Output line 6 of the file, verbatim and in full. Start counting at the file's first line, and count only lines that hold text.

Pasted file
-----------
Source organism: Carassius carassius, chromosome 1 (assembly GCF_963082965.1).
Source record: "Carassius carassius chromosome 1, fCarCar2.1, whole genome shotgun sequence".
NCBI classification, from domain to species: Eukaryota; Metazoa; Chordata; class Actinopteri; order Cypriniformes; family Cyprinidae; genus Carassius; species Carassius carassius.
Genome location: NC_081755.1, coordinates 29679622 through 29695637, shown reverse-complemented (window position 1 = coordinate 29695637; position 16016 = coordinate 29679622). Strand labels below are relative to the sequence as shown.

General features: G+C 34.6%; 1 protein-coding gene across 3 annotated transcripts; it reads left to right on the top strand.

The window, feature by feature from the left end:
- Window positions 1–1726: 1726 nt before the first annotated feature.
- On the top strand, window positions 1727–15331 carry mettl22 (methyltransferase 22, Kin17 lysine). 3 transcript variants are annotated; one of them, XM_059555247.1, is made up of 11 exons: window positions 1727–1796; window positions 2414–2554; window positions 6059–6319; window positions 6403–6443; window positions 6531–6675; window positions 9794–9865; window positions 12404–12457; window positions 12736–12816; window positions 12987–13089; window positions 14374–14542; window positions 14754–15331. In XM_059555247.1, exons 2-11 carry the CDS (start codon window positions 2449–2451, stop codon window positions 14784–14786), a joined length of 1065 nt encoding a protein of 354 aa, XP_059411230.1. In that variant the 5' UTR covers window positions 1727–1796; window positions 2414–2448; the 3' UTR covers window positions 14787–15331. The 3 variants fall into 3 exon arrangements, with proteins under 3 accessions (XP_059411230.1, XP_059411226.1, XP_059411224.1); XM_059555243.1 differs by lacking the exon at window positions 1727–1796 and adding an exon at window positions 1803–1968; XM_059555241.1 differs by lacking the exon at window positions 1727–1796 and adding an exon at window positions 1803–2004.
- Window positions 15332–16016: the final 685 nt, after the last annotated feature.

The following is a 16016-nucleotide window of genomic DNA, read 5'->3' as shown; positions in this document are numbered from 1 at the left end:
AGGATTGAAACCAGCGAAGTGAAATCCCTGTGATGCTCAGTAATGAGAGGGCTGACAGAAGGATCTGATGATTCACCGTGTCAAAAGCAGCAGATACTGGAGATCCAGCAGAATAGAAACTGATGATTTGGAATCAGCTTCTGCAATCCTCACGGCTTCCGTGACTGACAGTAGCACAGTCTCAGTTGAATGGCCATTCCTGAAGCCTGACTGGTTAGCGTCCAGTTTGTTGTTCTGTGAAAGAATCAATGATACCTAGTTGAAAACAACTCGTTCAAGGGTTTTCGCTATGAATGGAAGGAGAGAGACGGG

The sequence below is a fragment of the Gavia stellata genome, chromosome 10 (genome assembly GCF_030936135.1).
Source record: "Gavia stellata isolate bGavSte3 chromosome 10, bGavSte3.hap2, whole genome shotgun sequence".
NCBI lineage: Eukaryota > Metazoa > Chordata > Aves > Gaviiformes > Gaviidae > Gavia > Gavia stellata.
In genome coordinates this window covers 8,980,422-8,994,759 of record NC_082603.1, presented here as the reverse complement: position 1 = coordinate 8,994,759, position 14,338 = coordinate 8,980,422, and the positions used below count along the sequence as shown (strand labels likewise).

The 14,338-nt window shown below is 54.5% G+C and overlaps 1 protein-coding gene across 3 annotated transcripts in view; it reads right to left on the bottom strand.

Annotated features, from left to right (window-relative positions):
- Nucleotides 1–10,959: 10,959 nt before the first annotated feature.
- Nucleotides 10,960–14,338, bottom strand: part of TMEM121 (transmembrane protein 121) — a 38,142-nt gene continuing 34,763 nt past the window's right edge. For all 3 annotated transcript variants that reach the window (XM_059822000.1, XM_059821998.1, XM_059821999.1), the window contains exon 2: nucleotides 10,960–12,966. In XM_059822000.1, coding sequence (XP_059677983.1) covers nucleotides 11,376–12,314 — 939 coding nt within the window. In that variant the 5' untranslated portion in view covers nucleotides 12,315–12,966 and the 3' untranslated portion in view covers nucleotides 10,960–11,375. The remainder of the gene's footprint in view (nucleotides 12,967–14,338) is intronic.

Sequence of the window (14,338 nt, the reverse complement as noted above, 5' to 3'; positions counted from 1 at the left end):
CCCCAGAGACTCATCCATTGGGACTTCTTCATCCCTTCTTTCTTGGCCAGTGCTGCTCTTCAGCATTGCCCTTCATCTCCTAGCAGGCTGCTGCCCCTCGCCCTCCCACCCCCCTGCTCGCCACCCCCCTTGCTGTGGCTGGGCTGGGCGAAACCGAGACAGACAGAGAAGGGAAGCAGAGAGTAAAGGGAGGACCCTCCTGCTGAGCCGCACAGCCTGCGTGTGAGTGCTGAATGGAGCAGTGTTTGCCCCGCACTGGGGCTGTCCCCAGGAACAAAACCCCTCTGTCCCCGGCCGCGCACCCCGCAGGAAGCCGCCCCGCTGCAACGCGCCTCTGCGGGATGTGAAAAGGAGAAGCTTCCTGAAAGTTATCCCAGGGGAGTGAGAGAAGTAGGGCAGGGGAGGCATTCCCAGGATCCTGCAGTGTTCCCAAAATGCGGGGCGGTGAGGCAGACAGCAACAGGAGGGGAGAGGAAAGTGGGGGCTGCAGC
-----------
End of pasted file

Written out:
The window, feature by feature from the left end: